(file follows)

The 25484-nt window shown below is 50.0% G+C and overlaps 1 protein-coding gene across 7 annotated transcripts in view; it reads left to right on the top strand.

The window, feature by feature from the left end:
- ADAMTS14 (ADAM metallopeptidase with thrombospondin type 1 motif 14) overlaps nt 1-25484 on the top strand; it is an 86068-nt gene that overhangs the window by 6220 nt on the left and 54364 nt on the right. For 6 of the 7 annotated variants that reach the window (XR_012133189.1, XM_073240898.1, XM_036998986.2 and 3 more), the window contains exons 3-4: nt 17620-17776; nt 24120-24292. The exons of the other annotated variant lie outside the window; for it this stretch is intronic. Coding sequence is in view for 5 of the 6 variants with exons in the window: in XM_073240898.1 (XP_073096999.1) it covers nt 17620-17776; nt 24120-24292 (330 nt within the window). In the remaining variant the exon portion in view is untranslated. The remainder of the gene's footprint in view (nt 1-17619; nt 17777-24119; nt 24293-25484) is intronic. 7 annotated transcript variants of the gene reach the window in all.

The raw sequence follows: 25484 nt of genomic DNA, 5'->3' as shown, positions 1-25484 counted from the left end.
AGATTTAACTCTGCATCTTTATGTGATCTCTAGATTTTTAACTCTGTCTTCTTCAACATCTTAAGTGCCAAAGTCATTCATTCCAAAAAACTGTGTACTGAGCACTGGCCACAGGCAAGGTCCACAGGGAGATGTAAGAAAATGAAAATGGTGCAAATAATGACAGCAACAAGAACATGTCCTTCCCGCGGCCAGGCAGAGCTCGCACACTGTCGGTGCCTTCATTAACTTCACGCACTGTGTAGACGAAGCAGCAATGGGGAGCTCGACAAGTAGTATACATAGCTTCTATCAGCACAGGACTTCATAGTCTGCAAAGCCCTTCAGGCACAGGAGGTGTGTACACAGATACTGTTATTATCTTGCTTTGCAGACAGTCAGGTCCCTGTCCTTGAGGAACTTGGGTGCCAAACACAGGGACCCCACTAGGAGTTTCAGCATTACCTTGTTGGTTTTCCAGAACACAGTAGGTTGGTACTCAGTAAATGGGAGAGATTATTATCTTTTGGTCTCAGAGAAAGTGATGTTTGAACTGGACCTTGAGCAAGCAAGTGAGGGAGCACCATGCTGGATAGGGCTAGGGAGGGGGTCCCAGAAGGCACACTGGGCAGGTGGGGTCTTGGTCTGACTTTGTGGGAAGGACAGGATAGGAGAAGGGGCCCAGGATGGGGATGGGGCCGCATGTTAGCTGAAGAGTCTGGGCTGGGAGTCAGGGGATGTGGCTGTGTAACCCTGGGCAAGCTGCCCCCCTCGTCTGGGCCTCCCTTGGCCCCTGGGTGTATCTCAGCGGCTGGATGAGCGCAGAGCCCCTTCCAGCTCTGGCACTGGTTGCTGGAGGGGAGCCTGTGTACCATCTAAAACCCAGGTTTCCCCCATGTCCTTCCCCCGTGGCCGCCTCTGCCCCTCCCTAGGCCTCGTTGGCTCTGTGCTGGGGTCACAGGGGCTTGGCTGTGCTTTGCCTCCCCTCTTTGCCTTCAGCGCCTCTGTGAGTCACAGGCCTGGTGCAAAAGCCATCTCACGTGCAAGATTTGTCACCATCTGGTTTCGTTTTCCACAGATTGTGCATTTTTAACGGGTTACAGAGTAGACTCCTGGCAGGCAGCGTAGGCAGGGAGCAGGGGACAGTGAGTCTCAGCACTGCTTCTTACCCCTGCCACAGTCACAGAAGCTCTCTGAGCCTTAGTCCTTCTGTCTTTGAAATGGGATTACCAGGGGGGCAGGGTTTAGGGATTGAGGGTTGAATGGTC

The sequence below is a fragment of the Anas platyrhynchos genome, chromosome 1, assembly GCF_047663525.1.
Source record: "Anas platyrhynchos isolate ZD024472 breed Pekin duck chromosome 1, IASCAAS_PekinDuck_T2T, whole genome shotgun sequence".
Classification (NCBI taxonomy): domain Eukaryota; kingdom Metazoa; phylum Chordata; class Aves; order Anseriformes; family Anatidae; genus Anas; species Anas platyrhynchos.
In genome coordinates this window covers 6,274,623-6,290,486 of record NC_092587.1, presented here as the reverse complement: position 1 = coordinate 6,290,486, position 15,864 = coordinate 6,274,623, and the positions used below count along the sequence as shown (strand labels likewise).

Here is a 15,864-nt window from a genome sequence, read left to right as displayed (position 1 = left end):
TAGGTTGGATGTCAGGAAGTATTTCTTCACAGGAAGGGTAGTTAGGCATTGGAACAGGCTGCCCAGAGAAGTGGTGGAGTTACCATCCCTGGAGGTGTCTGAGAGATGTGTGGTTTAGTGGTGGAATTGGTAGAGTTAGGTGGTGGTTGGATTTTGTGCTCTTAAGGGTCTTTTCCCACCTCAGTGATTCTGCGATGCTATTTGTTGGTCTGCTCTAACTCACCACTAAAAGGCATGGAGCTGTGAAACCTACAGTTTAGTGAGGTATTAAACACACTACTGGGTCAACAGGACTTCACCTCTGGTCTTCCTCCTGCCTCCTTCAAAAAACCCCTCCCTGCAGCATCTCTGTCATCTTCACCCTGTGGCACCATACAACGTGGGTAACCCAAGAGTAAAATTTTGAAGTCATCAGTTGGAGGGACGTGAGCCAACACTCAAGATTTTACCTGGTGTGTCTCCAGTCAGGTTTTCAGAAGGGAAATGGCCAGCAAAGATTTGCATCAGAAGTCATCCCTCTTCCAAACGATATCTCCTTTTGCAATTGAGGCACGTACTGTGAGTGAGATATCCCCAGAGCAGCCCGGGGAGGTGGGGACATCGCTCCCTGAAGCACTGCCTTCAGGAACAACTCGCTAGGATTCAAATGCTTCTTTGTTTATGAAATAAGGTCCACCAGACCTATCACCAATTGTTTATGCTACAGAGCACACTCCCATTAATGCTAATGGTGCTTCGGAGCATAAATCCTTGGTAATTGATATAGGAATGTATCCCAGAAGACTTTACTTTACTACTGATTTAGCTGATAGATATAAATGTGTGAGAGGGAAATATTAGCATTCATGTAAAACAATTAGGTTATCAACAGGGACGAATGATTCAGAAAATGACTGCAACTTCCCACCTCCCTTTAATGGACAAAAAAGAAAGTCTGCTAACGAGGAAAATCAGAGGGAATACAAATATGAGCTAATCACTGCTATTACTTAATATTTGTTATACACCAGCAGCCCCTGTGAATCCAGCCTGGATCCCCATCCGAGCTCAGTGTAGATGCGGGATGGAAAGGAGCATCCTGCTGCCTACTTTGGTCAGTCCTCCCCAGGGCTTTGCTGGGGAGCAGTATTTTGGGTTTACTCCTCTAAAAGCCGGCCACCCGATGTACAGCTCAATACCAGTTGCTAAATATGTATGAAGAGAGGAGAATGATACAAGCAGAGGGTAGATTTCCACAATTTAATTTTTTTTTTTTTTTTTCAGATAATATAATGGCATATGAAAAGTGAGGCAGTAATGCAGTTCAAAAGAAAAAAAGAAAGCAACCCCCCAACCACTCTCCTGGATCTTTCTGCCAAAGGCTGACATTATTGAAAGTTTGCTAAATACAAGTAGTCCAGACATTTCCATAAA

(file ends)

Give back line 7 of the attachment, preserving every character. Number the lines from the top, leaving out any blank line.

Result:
Source record: "Anas platyrhynchos isolate ZD024472 breed Pekin duck chromosome 1, IASCAAS_PekinDuck_T2T, whole genome shotgun sequence".